New research published today shines a spotlight on the urgent need for financial sector action on biodiversity.
Beyond ‘Business as Usual’: Biodiversity Targets and Finance was published by the United Nations Environment Programme (UNEP) and the Natural Capital Finance Alliance (NCFA) and developed by the UN Environment Programme World Conservation Monitoring Centre.
The report highlights the need for banks, investors and insurers to set firm targets to reduce biodiversity loss such as ‘net positive impact’ across their activities, starting with nine critical sectors.
Mining, Agriculture and Oil & Gas are among these high priority sectors, along with Brewers and Apparel, Accessories and Luxury Goods.
The report draws on the science and analyses of the online ENCORE tool – Exploring Natural Capital Opportunities, Risks and Exposure – developed jointly by the NCFA and UNEP-WCMC.
US$44 trillion of economic value generation, more than half the world’s GDP, is moderately or highly dependent on nature, yet in less than three generations, human-caused global change has accelerated sharply, altering almost 75% of our planet’s surface. The continued degradation of these vital ecosystem services represents an annual loss of at least US$479 billion per year.
Corli Pretorius, Deputy Director, UNEP-WCMC, says: “The COVID-19 pandemic is a stark reminder of our exposure to and the risks created by the loss of nature. We urgently need all sectors of the economy to create better outcomes for people and nature. This report shows that banks, investors and insurers have a crucial part to play too. By making nature part of its decisions, and setting ambitious targets for biodiversity, the financial sector can reduce its risks and help to build a more resilient economy.”
Policy frameworks, such as the Post-2020 Global Biodiversity Framework, due to be agreed under the Convention on Biological Diversity in 2021, and the European Union’s 2030 Biodiversity Strategy, are placing biodiversity at the heart of a post-pandemic economic recovery. But these policy goals will be impossible to achieve unless financial institutions consider biodiversity, and urgently set targets to halt, or better reverse, current rates of ecosystem degradation and species loss.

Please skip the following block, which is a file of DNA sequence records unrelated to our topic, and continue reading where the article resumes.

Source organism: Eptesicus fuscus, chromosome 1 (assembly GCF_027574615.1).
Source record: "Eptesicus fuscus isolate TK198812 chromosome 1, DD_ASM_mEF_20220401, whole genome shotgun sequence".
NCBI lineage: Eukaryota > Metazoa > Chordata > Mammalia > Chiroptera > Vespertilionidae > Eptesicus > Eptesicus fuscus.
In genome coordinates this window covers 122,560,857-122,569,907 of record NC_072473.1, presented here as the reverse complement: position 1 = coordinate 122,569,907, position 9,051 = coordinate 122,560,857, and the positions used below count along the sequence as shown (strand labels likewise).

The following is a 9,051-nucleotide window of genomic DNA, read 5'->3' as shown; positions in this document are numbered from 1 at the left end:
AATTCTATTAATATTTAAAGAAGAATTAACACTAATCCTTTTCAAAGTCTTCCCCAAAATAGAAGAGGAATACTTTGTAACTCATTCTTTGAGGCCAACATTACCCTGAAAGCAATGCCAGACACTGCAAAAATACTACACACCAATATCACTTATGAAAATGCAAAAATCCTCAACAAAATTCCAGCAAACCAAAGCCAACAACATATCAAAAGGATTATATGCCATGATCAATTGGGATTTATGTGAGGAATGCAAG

While many financial institutions have set climate targets in recent years, few have begun to address the critical issue of biodiversity loss. This may be set to change. The European Commission, for example, is currently reviewing the reporting obligations of businesses under the Non-Financial Reporting Directive, with a view to potentially mandating new disclosures on biodiversity.
Today’s report explores how financial institutions can contribute to halting biodiversity loss. It sets out the nine priority sectors with large financial flows and major potential dependencies or impacts on biodiversity. This enables financial institutions to gain an understanding of where the highest risks lie within their current activities to inform their target setting.
A step-by-step guide outlines approaches to target-setting on biodiversity based on an initial analysis of the nine priority sectors, with example targets including “no net loss” or “net gain” of biodiversity. These can be implemented through measures such as investing in ecosystem restoration, biodiversity conservation, and the sustainable use of natural resources.
This approach enables financial institutions to reduce risk exposure and create a more resilient global economy.
This report will be followed later this year by a ground-breaking biodiversity module in ENCORE, currently under development in consultation with 27 financial institutions. The module will enable banks, insurers and investors to assess whether their portfolios are in alignment with global biodiversity goals.
Read the full report here.